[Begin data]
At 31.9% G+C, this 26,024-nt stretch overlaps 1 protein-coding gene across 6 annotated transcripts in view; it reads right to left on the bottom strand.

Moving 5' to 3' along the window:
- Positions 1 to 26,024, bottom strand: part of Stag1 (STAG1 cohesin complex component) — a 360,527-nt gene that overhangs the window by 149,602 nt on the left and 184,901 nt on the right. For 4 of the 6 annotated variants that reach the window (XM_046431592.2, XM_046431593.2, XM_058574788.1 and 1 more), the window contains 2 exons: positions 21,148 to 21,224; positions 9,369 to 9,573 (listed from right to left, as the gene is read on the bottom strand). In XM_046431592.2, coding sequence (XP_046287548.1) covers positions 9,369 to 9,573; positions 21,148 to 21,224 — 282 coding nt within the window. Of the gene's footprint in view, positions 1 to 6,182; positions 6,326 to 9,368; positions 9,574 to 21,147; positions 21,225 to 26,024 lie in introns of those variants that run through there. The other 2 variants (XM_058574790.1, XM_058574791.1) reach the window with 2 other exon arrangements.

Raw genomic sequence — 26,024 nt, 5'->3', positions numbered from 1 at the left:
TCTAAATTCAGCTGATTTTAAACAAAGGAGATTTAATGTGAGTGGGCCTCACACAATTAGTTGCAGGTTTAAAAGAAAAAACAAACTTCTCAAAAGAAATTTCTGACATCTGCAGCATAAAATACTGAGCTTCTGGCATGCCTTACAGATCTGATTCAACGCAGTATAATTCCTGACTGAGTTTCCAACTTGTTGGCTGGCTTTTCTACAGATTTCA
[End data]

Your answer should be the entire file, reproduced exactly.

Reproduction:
At 31.9% G+C, this 26,024-nt stretch overlaps 1 protein-coding gene across 6 annotated transcripts in view; it reads right to left on the bottom strand.

Moving 5' to 3' along the window:
- Positions 1 to 26,024, bottom strand: part of Stag1 (STAG1 cohesin complex component) — a 360,527-nt gene that overhangs the window by 149,602 nt on the left and 184,901 nt on the right. For 4 of the 6 annotated variants that reach the window (XM_046431592.2, XM_046431593.2, XM_058574788.1 and 1 more), the window contains 2 exons: positions 21,148 to 21,224; positions 9,369 to 9,573 (listed from right to left, as the gene is read on the bottom strand). In XM_046431592.2, coding sequence (XP_046287548.1) covers positions 9,369 to 9,573; positions 21,148 to 21,224 — 282 coding nt within the window. Of the gene's footprint in view, positions 1 to 6,182; positions 6,326 to 9,368; positions 9,574 to 21,147; positions 21,225 to 26,024 lie in introns of those variants that run through there. The other 2 variants (XM_058574790.1, XM_058574791.1) reach the window with 2 other exon arrangements.

Raw genomic sequence — 26,024 nt, 5'->3', positions numbered from 1 at the left:
TCTAAATTCAGCTGATTTTAAACAAAGGAGATTTAATGTGAGTGGGCCTCACACAATTAGTTGCAGGTTTAAAAGAAAAAACAAACTTCTCAAAAGAAATTTCTGACATCTGCAGCATAAAATACTGAGCTTCTGGCATGCCTTACAGATCTGATTCAACGCAGTATAATTCCTGACTGAGTTTCCAACTTGTTGGCTGGCTTTTCTACAGATTTCA